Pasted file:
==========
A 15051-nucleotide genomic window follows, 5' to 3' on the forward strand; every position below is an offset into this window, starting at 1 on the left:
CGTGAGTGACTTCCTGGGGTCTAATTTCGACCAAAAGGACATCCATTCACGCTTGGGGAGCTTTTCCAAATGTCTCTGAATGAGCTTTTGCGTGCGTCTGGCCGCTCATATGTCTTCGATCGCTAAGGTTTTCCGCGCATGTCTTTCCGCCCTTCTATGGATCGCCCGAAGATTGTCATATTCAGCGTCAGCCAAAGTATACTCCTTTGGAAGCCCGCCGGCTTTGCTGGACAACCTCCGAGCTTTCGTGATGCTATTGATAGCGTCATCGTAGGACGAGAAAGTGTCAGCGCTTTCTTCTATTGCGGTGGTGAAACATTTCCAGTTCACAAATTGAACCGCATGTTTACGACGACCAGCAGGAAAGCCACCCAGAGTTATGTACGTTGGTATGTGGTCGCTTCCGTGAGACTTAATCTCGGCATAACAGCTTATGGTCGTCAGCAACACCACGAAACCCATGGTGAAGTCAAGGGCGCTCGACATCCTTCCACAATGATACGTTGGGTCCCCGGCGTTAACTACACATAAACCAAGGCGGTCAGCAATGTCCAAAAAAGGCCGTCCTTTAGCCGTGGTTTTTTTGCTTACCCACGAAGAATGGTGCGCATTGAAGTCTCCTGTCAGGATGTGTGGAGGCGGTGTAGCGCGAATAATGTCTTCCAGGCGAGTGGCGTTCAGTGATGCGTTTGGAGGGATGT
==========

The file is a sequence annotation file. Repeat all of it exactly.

A 15051-nucleotide genomic window follows, 5' to 3' on the forward strand; every position below is an offset into this window, starting at 1 on the left:
CGTGAGTGACTTCCTGGGGTCTAATTTCGACCAAAAGGACATCCATTCACGCTTGGGGAGCTTTTCCAAATGTCTCTGAATGAGCTTTTGCGTGCGTCTGGCCGCTCATATGTCTTCGATCGCTAAGGTTTTCCGCGCATGTCTTTCCGCCCTTCTATGGATCGCCCGAAGATTGTCATATTCAGCGTCAGCCAAAGTATACTCCTTTGGAAGCCCGCCGGCTTTGCTGGACAACCTCCGAGCTTTCGTGATGCTATTGATAGCGTCATCGTAGGACGAGAAAGTGTCAGCGCTTTCTTCTATTGCGGTGGTGAAACATTTCCAGTTCACAAATTGAACCGCATGTTTACGACGACCAGCAGGAAAGCCACCCAGAGTTATGTACGTTGGTATGTGGTCGCTTCCGTGAGACTTAATCTCGGCATAACAGCTTATGGTCGTCAGCAACACCACGAAACCCATGGTGAAGTCAAGGGCGCTCGACATCCTTCCACAATGATACGTTGGGTCCCCGGCGTTAACTACACATAAACCAAGGCGGTCAGCAATGTCCAAAAAAGGCCGTCCTTTAGCCGTGGTTTTTTTGCTTACCCACGAAGAATGGTGCGCATTGAAGTCTCCTGTCAGGATGTGTGGAGGCGGTGTAGCGCGAATAATGTCTTCCAGGCGAGTGGCGTTCAGTGATGCGTTTGGAGGGATGT